Butch Harmon wants the deal between the PGA Tour and the Saudi Arabia PIF to work.
But the legendary swing coach believes the conversation should have been more open — and that the current plan lacks direction.
“I just didn’t understand — to me, I would have rather seen them say, instead of saying we have a deal, I would rather have heard them say, ‘We’re trying to figure out a way we can get the best players in the world all playing back together again because we love the four majors seeing them all together again,’” Harmon said this week on the Sky Sports Golf Podcast. “‘The two sides had started to talk with the DP World Tour involved, we’re going to work this out, and it’s going to take some time.’ And everybody would have said, oh, wow, that’s great.
“If you come out and say, OK, we merged together, we have this and that, and then you have no plan. There’s no plan at all. I mean, to this day, we don’t know what’s going on and how is this going to work.
“And now unfortunately the U.S. federal government is involved and whether they did things right or wrong. And any time you get the government involved, they can screw up anything. And now they’re going to tell golf how to be run. My god, come on. Please take care of the budget; don’t worry about freaking golf.”
Harmon’s comments come about a month after the PGA Tour, the DP World Tour and the Saudi Arabia Public Investment Fund — which bankrolls LIV Golf — announced that they had come to an agreement to operate a new, for-profit enterprise and end pending litigation among the sides, with a path back for LIV players. Notably, the deal was reportedly negotiated by just four people — Monahan, PGA Tour policy board members Ed Hirlihy and Jimmy Dunne, and Yasir Al-Rumayyan, the PIF governor — and there have been player meetings since, with a Senate hearing to discuss the deal scheduled for Tuesday.
In the hours that followed the announcement, most pros said they had learned of the news through news sites or social media, following a year of player departures, bickering and lawsuits between the Tour and LIV. On the SkySports podcast, Harmon said he felt most sorry for Rory McIlroy, who had been a vocal spokesman for the Tour and said he heard of the deal from Dunne hours before it was revealed.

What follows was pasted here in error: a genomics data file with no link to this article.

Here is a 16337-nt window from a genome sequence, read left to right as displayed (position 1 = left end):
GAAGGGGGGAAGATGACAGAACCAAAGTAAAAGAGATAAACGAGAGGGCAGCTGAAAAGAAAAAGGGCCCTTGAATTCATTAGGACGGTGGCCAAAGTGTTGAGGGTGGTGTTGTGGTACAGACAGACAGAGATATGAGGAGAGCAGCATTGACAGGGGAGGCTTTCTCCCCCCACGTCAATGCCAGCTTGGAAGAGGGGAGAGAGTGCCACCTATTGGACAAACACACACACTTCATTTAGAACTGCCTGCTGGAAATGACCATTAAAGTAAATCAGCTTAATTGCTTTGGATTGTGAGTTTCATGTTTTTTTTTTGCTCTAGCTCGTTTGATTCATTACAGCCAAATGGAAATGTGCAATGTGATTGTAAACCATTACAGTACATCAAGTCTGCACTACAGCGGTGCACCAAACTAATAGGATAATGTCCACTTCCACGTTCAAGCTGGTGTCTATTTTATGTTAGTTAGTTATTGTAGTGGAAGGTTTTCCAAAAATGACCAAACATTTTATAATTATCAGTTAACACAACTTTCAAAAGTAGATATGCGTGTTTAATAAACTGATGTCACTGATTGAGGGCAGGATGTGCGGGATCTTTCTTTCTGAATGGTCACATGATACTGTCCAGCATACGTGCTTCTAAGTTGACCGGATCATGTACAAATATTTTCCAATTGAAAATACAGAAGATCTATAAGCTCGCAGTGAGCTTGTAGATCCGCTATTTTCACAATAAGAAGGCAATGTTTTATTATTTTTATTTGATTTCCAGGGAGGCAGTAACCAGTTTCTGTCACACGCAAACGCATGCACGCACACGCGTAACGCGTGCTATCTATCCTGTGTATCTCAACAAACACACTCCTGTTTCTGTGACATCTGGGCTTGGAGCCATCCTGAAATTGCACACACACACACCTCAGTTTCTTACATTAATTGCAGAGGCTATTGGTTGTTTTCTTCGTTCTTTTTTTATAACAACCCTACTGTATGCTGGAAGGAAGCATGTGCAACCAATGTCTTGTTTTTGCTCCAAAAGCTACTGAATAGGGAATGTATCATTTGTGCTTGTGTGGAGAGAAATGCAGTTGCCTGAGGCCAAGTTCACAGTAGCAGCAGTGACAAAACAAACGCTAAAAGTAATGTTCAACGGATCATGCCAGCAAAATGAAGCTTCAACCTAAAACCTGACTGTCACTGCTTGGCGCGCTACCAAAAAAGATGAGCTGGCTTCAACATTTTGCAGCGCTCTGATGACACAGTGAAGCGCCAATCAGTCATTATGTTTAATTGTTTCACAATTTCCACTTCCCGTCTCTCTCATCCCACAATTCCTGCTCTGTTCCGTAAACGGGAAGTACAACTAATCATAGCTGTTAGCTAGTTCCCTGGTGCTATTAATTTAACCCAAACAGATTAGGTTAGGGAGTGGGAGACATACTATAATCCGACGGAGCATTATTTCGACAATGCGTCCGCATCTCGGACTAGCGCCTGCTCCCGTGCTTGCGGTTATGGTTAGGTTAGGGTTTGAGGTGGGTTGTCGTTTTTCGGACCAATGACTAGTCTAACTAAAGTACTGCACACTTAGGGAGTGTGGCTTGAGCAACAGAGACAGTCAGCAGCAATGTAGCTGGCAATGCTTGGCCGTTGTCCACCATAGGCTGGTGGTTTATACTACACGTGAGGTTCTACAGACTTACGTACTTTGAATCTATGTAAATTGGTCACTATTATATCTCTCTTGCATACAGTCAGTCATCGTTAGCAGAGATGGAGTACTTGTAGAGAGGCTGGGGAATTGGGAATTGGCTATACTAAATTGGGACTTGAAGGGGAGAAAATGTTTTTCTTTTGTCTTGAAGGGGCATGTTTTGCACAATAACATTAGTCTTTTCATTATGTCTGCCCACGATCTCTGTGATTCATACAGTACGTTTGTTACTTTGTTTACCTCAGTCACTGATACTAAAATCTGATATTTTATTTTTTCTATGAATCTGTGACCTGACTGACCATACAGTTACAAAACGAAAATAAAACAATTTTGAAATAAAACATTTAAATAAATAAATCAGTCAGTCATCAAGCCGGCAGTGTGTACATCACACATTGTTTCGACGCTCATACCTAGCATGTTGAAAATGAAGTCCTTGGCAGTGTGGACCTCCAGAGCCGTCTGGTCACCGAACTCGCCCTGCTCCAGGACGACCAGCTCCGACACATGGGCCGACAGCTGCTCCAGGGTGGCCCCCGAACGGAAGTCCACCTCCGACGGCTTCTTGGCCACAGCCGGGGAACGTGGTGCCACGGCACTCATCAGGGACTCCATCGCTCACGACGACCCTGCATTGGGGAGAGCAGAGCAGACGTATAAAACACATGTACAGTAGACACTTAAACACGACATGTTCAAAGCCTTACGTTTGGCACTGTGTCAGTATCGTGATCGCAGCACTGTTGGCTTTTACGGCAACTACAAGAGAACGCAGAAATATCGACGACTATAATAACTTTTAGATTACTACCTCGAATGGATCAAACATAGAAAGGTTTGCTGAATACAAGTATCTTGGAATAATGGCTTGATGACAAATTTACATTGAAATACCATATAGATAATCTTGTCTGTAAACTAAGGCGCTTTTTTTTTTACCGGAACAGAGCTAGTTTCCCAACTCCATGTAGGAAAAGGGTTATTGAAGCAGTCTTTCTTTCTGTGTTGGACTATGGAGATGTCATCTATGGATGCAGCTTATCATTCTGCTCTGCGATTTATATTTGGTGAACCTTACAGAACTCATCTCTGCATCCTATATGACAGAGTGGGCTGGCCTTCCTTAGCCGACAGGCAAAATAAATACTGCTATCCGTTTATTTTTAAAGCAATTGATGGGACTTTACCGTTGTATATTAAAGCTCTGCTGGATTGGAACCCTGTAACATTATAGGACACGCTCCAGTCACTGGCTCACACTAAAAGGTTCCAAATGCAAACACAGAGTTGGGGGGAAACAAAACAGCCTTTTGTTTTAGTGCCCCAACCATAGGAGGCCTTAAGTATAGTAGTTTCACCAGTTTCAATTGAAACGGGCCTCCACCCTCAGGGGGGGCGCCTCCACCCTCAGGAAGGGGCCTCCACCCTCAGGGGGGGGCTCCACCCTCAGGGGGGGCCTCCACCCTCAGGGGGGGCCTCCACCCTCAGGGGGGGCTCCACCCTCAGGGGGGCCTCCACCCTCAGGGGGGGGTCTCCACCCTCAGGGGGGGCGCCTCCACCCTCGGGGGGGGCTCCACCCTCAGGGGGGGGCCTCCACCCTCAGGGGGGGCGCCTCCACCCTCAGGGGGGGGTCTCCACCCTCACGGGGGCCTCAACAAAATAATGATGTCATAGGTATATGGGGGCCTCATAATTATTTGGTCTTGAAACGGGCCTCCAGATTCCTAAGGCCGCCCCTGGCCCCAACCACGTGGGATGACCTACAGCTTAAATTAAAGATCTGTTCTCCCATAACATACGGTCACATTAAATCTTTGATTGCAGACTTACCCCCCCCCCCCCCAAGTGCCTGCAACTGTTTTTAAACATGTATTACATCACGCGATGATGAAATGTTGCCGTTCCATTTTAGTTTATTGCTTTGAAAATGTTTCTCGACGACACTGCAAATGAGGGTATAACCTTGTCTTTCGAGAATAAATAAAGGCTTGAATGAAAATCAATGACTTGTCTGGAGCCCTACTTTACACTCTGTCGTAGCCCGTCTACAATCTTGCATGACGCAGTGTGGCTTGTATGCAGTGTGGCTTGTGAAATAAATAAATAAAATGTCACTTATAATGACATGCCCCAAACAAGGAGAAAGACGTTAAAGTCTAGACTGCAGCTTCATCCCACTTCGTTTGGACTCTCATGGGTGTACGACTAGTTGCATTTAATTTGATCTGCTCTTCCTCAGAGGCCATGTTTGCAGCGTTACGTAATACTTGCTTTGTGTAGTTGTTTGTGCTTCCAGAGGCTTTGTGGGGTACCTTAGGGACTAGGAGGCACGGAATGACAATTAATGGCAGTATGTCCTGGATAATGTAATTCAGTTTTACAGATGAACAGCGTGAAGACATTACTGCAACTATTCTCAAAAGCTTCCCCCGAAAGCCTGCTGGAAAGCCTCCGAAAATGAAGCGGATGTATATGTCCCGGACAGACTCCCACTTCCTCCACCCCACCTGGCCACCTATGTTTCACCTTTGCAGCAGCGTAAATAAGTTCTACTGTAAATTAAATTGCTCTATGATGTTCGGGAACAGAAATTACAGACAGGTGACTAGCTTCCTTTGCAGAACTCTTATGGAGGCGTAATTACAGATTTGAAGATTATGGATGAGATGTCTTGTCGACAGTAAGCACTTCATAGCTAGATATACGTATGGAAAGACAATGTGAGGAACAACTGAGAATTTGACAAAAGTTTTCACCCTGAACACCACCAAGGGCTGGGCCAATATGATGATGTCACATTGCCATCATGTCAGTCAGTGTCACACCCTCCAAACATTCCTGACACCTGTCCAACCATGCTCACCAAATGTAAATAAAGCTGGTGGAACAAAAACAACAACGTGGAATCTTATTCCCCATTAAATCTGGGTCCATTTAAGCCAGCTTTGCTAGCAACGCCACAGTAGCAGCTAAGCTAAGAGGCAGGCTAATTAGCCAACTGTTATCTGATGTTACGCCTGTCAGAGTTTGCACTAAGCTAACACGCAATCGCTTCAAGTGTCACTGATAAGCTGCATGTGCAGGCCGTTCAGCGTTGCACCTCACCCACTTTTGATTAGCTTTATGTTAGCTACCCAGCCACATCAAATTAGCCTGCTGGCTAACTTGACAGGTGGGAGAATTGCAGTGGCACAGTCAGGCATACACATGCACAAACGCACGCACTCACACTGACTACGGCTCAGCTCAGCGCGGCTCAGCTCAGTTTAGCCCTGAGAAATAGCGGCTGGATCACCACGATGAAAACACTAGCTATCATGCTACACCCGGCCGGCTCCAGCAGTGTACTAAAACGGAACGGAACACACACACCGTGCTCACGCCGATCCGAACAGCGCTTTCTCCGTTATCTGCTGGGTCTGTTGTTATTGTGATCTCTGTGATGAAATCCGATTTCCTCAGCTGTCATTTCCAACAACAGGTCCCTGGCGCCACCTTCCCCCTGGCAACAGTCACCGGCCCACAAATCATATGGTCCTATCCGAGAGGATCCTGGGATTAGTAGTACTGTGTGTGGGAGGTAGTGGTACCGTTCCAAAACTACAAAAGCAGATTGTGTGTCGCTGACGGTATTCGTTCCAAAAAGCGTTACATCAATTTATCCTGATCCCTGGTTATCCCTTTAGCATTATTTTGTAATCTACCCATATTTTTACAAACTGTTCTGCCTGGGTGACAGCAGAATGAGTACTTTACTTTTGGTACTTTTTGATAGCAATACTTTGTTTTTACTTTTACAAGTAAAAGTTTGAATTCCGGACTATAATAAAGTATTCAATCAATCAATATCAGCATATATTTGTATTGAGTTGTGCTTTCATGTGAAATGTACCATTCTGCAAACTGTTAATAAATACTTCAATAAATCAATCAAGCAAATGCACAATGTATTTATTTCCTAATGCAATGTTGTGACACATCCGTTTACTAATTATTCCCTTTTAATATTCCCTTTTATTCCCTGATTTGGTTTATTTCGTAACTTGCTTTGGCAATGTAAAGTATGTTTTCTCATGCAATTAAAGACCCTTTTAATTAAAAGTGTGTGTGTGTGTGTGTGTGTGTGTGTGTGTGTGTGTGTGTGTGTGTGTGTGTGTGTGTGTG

“There were a lot of things that were said, good and bad, on both sides,” Harmon said on the podcast. “The person I feel the most sorry for is Rory. Because I think the Tour asked Rory to be the spokesman, and he did. The beauty of Rory McIlroy in interviews, especially from a TV standpoint like you and I are involved in, is he’s very honest in his thoughts. He’ll give you an honest answer, which I love.
“And unfortunately he got thrown under the bus on this deal. And I really felt sorry for him, and I actually told him that.”
Still, Harmon hopes the deal will work. On the podcast, he also said that the Tour should have listened more as LIV started to take shape.
“So we’ll see how it works out,” Harmon said on the podcast. “I hope it works out because I think it could be perfect for world golf. As far as players go, we’re in the best situation we’ve ever been in. There are hundreds of phenomenal young players today. And the game’s only going to get better.
“So let’s make all this work and get together and make everybody a whole bunch of money and have a great time.”
Editor’s note: To listen to the complete Sky Sports podcast with Harmon, please click here.